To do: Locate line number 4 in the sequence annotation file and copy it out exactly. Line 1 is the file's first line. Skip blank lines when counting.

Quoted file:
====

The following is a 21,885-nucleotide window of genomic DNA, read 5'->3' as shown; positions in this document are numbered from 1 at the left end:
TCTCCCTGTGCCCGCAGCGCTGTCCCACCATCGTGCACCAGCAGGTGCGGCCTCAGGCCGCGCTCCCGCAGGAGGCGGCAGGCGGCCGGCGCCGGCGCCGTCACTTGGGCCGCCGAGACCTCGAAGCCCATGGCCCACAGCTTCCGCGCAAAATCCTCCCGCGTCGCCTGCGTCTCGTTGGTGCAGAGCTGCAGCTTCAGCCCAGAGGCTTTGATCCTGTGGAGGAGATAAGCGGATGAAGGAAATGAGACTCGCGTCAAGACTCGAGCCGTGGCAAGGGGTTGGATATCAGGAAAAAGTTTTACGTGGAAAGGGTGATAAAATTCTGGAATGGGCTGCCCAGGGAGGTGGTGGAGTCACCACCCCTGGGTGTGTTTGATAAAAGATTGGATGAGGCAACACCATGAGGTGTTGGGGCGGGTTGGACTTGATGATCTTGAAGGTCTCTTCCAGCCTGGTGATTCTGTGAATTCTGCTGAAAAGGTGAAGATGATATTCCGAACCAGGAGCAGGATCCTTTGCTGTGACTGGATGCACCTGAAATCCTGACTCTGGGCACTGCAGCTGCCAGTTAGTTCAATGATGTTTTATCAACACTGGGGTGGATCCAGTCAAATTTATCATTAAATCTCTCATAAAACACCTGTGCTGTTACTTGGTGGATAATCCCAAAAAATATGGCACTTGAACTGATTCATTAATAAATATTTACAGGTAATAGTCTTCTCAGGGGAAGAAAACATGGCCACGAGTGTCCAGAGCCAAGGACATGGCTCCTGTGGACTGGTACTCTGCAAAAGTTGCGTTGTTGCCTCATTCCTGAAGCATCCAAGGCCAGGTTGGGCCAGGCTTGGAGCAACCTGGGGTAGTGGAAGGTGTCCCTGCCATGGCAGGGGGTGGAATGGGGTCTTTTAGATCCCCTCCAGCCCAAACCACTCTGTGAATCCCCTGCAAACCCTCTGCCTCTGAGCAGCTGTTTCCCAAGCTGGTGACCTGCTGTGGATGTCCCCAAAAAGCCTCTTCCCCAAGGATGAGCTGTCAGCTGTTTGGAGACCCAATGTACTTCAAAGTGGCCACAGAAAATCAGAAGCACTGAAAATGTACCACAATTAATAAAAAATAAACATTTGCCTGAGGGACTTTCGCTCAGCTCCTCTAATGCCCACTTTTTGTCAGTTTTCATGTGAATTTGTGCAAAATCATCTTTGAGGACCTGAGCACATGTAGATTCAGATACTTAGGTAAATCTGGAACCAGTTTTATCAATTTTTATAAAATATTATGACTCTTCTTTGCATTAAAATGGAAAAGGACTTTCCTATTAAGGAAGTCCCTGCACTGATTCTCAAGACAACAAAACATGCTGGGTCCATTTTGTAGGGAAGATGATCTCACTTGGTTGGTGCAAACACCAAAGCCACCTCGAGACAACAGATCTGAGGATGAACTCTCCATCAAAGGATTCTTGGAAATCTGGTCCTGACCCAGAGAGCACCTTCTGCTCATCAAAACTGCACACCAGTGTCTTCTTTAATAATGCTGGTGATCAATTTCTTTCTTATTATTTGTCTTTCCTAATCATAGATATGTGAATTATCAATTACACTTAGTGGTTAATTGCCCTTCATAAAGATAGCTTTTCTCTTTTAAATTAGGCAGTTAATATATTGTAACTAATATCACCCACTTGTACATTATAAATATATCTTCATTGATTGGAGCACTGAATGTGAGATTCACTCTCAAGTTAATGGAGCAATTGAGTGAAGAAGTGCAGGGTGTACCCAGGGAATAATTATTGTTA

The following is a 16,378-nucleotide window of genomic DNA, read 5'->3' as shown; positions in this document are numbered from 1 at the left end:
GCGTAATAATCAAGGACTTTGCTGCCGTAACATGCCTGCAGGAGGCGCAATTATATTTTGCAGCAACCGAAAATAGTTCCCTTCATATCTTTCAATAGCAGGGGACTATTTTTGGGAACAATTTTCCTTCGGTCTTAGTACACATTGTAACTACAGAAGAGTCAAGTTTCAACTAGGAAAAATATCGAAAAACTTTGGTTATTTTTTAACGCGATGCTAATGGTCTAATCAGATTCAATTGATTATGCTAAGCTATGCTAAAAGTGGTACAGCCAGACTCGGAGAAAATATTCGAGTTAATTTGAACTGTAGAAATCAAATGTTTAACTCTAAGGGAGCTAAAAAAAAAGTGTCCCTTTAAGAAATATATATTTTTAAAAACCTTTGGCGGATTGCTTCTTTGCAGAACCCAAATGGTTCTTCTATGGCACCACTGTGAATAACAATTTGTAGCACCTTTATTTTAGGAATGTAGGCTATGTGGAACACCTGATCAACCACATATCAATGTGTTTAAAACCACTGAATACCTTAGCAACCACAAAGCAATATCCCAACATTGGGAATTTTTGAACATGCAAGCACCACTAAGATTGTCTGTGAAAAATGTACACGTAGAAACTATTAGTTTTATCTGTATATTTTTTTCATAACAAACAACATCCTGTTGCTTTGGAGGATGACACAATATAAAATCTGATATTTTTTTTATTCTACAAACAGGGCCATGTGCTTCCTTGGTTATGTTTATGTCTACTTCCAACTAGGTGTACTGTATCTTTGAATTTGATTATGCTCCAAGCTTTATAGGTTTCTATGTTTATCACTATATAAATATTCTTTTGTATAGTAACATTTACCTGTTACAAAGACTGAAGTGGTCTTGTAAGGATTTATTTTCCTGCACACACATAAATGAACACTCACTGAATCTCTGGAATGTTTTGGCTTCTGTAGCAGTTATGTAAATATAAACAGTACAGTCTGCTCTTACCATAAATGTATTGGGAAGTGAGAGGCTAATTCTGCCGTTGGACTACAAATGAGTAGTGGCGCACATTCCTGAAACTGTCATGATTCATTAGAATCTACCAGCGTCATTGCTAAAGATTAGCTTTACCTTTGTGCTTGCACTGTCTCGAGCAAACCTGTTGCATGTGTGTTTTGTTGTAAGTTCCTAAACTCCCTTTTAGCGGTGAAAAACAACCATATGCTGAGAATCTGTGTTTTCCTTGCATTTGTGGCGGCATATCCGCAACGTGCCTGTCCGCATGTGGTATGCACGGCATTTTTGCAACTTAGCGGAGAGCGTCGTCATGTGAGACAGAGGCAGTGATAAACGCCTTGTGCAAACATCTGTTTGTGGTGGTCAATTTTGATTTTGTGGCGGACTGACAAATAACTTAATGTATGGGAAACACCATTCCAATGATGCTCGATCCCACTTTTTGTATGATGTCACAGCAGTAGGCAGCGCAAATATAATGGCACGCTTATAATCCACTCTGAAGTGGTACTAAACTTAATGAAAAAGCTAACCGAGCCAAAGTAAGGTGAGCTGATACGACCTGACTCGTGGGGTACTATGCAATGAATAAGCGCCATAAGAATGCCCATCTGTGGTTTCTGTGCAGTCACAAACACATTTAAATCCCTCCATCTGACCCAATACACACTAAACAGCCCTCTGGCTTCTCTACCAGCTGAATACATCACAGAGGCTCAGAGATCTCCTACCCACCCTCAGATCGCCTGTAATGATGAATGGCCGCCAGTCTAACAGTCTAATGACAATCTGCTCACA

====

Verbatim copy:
GCGTAATAATCAAGGACTTTGCTGCCGTAACATGCCTGCAGGAGGCGCAATTATATTTTGCAGCAACCGAAAATAGTTCCCTTCATATCTTTCAATAGCAGGGGACTATTTTTGGGAACAATTTTCCTTCGGTCTTAGTACACATTGTAACTACAGAAGAGTCAAGTTTCAACTAGGAAAAATATCGAAAAACTTTGGTTATTTTTTAACGCGATGCTAATGGTCTAATCAGATTCAATTGATTATGCTAAGCTATGCTAAAAGTGGTACAGCCAGACTCGGAGAAAATATTCGAGTTAATTTGAACTGTAGAAATCAAATGTTTAACTCTAAGGGAGCTAAAAAAAAAGTGTCCCTTTAAGAAATATATATTTTTAAAAACCTTTGGCGGATTGCTTCTTTGCAGAACCCAAATGGTTCTTCTATGGCACCACTGTGAATAACAATTTGTAGCACCTTTATTTTAGGAATGTAGGCTATGTGGAACACCTGATCAACCACATATCAATGTGTTTAAAACCACTGAATACCTTAGCAACCACAAAGCAATATCCCAACATTGGGAATTTTTGAACATGCAAGCACCACTAAGATTGTCTGTGAAAAATGTACACGTAGAAACTATTAGTTTTATCTGTATATTTTTTTCATAACAAACAACATCCTGTTGCTTTGGAGGATGACACAATATAAAATCTGATATTTTTTTTATTCTACAAACAGGGCCATGTGCTTCCTTGGTTATGTTTATGTCTACTTCCAACTAGGTGTACTGTATCTTTGAATTTGATTATGCTCCAAGCTTTATAGGTTTCTATGTTTATCACTATATAAATATTCTTTTGTATAGTAACATTTACCTGTTACAAAGACTGAAGTGGTCTTGTAAGGATTTATTTTCCTGCACACACATAAATGAACACTCACTGAATCTCTGGAATGTTTTGGCTTCTGTAGCAGTTATGTAAATATAAACAGTACAGTCTGCTCTTACCATAAATGTATTGGGAAGTGAGAGGCTAATTCTGCCGTTGGACTACAAATGAGTAGTGGCGCACATTCCTGAAACTGTCATGATTCATTAGAATCTACCAGCGTCATTGCTAAAGATTAGCTTTACCTTTGTGCTTGCACTGTCTCGAGCAAACCTGTTGCATGTGTGTTTTGTTGTAAGTTCCTAAACTCCCTTTTAGCGGTGAAAAACAACCATATGCTGAGAATCTGTGTTTTCCTTGCATTTGTGGCGGCATATCCGCAACGTGCCTGTCCGCATGTGGTATGCACGGCATTTTTGCAACTTAGCGGAGAGCGTCGTCATGTGAGACAGAGGCAGTGATAAACGCCTTGTGCAAACATCTGTTTGTGGTGGTCAATTTTGATTTTGTGGCGGACTGACAAATAACTTAATGTATGGGAAACACCATTCCAATGATGCTCGATCCCACTTTTTGTATGATGTCACAGCAGTAGGCAGCGCAAATATAATGGCACGCTTATAATCCACTCTGAAGTGGTACTAAACTTAATGAAAAAGCTAACCGAGCCAAAGTAAGGTGAGCTGATACGACCTGACTCGTGGGGTACTATGCAATGAATAAGCGCCATAAGAATGCCCATCTGTGGTTTCTGTGCAGTCACAAACACATTTAAATCCCTCCATCTGACCCAATACACACTAAACAGCCCTCTGGCTTCTCTACCAGCTGAATACATCACAGAGGCTCAGAGATCTCCTACCCACCCTCAGATCGCCTGTAATGATGAATGGCCGCCAGTCTAACAGTCTAATGACAATCTGCTCACA